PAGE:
Different shapes and sizes work for different parts of the body. Depending on sensitivity, you will need a different hardness. You can easily pad a hard tool to make it softer using a blanket or pillow, but the opposite doesn't really work.
I have stocks of some basic props that I can sell you after a class or massage.
Useful for accessing a point in a large, flat muscle especially around the trunk. Lie on it and your body weight generates the pressure.
- Pick up a smooth stone and wash off the dirt.
- Tennis balls are easy to obtain and work fairly well.
- Spiky balls are popular. I prefer smooth as I find the spikes pull and drag at the flesh, but it's up to you.
- Sports balls come in various sizes and hardnesses: softball, baseball, golf (good for soles of feet), lacrosse, softball. This hockey training ball is firm yet very light so perfect for taking on holiday.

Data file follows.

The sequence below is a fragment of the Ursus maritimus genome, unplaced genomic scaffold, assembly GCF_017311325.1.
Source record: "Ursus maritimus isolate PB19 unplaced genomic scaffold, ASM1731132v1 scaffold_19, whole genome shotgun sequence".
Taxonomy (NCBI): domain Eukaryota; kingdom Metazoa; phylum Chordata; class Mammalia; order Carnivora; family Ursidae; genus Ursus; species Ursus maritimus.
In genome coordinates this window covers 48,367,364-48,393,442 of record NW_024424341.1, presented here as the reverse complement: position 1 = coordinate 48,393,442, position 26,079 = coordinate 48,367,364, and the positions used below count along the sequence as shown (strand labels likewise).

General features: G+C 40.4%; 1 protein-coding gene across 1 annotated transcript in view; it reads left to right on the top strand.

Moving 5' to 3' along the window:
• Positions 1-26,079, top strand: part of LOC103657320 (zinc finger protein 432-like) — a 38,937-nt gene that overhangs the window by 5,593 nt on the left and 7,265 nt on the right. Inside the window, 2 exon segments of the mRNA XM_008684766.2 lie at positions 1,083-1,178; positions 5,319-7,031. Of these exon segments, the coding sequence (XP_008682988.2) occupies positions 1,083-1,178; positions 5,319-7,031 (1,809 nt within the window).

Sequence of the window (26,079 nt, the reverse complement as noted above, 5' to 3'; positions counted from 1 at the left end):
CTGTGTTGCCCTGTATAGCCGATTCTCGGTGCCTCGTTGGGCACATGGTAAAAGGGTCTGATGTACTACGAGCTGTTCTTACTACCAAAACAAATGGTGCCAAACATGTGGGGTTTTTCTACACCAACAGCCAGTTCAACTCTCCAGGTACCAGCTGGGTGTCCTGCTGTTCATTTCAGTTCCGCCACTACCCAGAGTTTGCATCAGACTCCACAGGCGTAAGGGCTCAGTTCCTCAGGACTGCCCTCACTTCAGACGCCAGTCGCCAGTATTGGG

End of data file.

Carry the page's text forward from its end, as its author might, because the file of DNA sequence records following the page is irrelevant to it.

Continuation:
- Purpose-made massage balls can come in a range of hardnesses.
Best for working on a long thin muscle where the ball tends to 'ping' away. Put the roller at right-angle to the muscle.
- Improvise with a rolling pin or a strong water bottle.
- DIY from plastic drain pipe — cheap and light weight. Cut to length (I use 30-40cm), smooth the ends and clean. Pad as needed with blanket or pillow. For larger diameter, buy soil pipe.
- Foam rollers are the classic tool. There are much cheaper ones that will lose their shape if used a lot, but good enough to start with.
- Plastic knobbly ones have recently become trendy. Personally I prefer smooth as I find the bumps drag and pull, but some people like them.
- Beautiful hand-made wooden rollers with woven covers from Thailand are my favourite. Unfortunately they are rather expensive, but the money does help support local workers.
- Foot massage sticks can also work on hands and other areas with small spaces. I bring them back from Thailand and if I have spares will give you one if you promise to use it or return it. You can improvise with the rounded end of a wooden spoon or pen.
- Wooden shapes are good for massaging the soles of your feet and the back.
- Blanket or large towel to pad a prop and make it softer.
- Your body — forearm, palm, shin, foot. Use gravity and body weight not force.